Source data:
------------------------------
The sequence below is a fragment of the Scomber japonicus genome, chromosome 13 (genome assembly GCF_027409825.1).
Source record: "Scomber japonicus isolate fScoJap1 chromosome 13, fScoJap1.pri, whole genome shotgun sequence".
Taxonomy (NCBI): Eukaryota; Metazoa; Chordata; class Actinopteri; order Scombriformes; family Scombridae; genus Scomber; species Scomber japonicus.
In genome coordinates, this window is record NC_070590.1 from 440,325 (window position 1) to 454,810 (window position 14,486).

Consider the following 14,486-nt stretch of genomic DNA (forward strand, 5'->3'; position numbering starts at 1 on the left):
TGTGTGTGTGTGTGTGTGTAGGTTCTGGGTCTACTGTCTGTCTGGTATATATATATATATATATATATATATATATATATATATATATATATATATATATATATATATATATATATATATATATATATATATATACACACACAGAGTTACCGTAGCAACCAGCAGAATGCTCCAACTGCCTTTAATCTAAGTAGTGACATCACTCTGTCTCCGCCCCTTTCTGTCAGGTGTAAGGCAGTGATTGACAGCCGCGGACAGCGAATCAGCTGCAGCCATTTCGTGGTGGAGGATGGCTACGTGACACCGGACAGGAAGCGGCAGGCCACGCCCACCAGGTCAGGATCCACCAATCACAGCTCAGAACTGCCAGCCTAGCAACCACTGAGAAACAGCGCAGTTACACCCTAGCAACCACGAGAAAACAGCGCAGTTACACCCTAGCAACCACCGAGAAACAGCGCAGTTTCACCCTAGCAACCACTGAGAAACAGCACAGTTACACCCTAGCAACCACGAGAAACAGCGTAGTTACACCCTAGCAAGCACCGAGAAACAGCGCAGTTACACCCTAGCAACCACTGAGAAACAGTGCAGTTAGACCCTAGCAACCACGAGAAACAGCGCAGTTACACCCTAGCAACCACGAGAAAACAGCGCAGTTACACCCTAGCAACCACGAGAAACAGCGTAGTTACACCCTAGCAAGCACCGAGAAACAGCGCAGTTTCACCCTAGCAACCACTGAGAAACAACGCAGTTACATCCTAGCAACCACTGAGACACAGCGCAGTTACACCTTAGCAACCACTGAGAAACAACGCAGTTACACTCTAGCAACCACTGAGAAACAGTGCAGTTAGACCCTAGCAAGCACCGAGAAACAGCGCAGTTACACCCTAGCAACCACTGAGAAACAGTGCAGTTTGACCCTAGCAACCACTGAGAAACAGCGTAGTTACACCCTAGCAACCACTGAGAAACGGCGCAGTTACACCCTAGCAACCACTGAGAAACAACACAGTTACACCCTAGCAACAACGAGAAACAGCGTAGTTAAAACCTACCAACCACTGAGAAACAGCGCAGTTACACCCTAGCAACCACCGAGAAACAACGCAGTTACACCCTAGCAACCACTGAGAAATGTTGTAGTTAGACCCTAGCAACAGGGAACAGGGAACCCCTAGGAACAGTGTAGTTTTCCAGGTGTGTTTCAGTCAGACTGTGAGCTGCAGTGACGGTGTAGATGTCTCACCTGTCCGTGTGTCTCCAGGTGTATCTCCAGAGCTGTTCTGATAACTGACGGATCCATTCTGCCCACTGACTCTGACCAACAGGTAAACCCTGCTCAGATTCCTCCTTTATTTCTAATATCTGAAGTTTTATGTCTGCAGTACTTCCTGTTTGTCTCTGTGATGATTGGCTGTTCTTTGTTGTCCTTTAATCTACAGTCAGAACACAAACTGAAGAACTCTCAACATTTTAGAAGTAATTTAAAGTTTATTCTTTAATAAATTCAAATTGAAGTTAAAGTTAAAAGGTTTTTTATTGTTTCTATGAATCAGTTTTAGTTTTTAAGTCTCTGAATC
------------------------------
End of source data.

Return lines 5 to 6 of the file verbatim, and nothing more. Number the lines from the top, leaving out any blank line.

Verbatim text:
Consider the following 14,486-nt stretch of genomic DNA (forward strand, 5'->3'; position numbering starts at 1 on the left):
TGTGTGTGTGTGTGTGTGTAGGTTCTGGGTCTACTGTCTGTCTGGTATATATATATATATATATATATATATATATATATATATATATATATATATATATATATATATATATATATATATATATATATATATATACACACACAGAGTTACCGTAGCAACCAGCAGAATGCTCCAACTGCCTTTAATCTAAGTAGTGACATCACTCTGTCTCCGCCCCTTTCTGTCAGGTGTAAGGCAGTGATTGACAGCCGCGGACAGCGAATCAGCTGCAGCCATTTCGTGGTGGAGGATGGCTACGTGACACCGGACAGGAAGCGGCAGGCCACGCCCACCAGGTCAGGATCCACCAATCACAGCTCAGAACTGCCAGCCTAGCAACCACTGAGAAACAGCGCAGTTACACCCTAGCAACCACGAGAAAACAGCGCAGTTACACCCTAGCAACCACCGAGAAACAGCGCAGTTTCACCCTAGCAACCACTGAGAAACAGCACAGTTACACCCTAGCAACCACGAGAAACAGCGTAGTTACACCCTAGCAAGCACCGAGAAACAGCGCAGTTACACCCTAGCAACCACTGAGAAACAGTGCAGTTAGACCCTAGCAACCACGAGAAACAGCGCAGTTACACCCTAGCAACCACGAGAAAACAGCGCAGTTACACCCTAGCAACCACGAGAAACAGCGTAGTTACACCCTAGCAAGCACCGAGAAACAGCGCAGTTTCACCCTAGCAACCACTGAGAAACAACGCAGTTACATCCTAGCAACCACTGAGACACAGCGCAGTTACACCTTAGCAACCACTGAGAAACAACGCAGTTACACTCTAGCAACCACTGAGAAACAGTGCAGTTAGACCCTAGCAAGCACCGAGAAACAGCGCAGTTACACCCTAGCAACCACTGAGAAACAGTGCAGTTTGACCCTAGCAACCACTGAGAAACAGCGTAGTTACACCCTAGCAACCACTGAGAAACGGCGCAGTTACACCCTAGCAACCACTGAGAAACAACACAGTTACACCCTAGCAACAACGAGAAACAGCGTAGTTAAAACCTACCAACCACTGAGAAACAGCGCAGTTACACCCTAGCAACCACCGAGAAACAACGCAGTTACACCCTAGCAACCACTGAGAAATGTTGTAGTTAGACCCTAGCAACAGGGAACAGGGAACCCCTAGGAACAGTGTAGTTTTCCAGGTGTGTTTCAGTCAGACTGTGAGCTGCAGTGACGGTGTAGATGTCTCACCTGTCCGTGTGTCTCCAGGTGTATCTCCAGAGCTGTTCTGATAACTGACGGATCCATTCTGCCCACTGACTCTGACCAACAGGTAAACCCTGCTCAGATTCCTCCTTTATTTCTAATATCTGAAGTTTTATGTCTGCAGTACTTCCTGTTTGTCTCTGTGATGATTGGCTGTTCTTTGTTGTCCTTTAATCTACAGTCAGAACACAAACTGAAGAACTCTCAACATTTTAGAAGTAATTTAAAGTTTATTCTTTAATAAATTCAAATTGAAGTTAAAGTTAAAAGGTTTTTTATTGTTTCTATGAATCAGTTTTAGTTTTTAAGTCTCTGAATC